“Jetfighter” and “Jet fighter” redirect here. For other uses, see Jet fighter (disambiguation).


A fighter aircraft is a forces aircraft designed primarily designed for air-to-air combat opposed to other aircraft,[1] having the status of conflicting to bombers and attack aircraft, whose key mission is to attack ground targets. The hallmarks of a fighter are its hurry, maneuverability, and insignificant size next of kin to other combat aircraft.


Many national guard be inflicted with secondary ground-attack capabilities, and approximately are designed having the status of dual-purpose fighter-bombers; often aircraft with the aim of organize not discharge the standard definition are called national guard. This possibly will befall designed for opinionated or else state security reasons, designed for advertising purposes, or else other reasons.[2]

A fighter’s key rationale is to prove air superiority in excess of a battlefield. Since humankind War I, achieving and maintaining air superiority has been considered essential designed for victory in the sphere of conservative conflict.[3] The accomplishment or else failure of a belligerent’s labors to expansion air supremacy hinges on several factors plus the skill of its pilots, the tactical dependability of its doctrine designed for deploying its national guard, and the records and performance of folks national guard. For the reason that of the consequence of air superiority, since the dawn of aerial combat armed forces be inflicted with constantly competed to develop technologically supercilious national guard and to deploy these national guard in the sphere of greater records, and fielding a viable fighter fleet consumes a significant proportion of the protection budgets of new armed forces.[4]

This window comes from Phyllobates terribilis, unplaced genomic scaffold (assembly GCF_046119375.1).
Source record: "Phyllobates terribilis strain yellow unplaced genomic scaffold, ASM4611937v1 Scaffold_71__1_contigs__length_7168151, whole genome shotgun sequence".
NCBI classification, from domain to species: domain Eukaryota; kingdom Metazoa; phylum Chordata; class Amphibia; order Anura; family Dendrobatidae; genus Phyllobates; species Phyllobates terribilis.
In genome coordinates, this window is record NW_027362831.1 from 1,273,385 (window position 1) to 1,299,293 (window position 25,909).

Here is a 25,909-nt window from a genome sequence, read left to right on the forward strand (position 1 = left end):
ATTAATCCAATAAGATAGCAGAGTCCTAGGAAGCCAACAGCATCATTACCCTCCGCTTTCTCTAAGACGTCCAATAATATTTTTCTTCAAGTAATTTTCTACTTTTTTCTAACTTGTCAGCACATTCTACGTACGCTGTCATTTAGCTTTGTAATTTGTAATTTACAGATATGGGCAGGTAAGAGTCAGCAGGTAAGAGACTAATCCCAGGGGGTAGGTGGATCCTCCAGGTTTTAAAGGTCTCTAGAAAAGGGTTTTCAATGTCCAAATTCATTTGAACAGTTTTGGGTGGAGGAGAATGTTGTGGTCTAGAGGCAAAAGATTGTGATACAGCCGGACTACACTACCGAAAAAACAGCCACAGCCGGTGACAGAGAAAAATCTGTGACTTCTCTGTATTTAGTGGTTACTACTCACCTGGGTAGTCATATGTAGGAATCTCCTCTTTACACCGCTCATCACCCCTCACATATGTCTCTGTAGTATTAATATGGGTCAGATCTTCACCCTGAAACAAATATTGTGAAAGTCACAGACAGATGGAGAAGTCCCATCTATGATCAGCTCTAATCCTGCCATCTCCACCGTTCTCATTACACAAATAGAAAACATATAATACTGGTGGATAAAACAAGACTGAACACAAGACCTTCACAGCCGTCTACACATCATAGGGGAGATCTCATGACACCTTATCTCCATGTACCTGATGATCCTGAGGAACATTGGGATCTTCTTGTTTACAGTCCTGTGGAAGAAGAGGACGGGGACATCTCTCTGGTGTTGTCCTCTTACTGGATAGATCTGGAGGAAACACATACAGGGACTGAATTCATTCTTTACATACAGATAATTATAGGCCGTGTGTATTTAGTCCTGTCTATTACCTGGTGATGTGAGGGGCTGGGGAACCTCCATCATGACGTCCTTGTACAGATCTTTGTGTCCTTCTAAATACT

• 11_4
  • 1 Terminology
  • 2 Development overview
  • 3 Piston engine fighters4 Rocket-powered fighters
    • 3.1 World War I
    • 3.2 Inter-war period (1919–38)
    • 3.3 World War II
      • 3.3.1 European theater
      • 3.3.2 Pacific theater
      • 3.3.3 Technological innovations
    • 3.4 Post–World War II period
  • 5 Jet-powered fighters6 See also
    • 5.1 First generation subsonic jet fighters (mid-1940s to mid-1950s)
    • 5.2 Second generation jet fighters (mid-1950s to early 1960s)
    • 5.3 Third generation jet fighters (early 1960s to circa 1970)
    • 5.4 Fourth generation jet fighters (circa 1970 to mid-1990s)
      • 5.4.1 4.5th generation jet fighters (1990s to present)
    • 5.5 Fifth generation jet fighters (2005 to the present)
    • 5.6 Sixth generation jet fighters
  • 7 References
  • 8 External links

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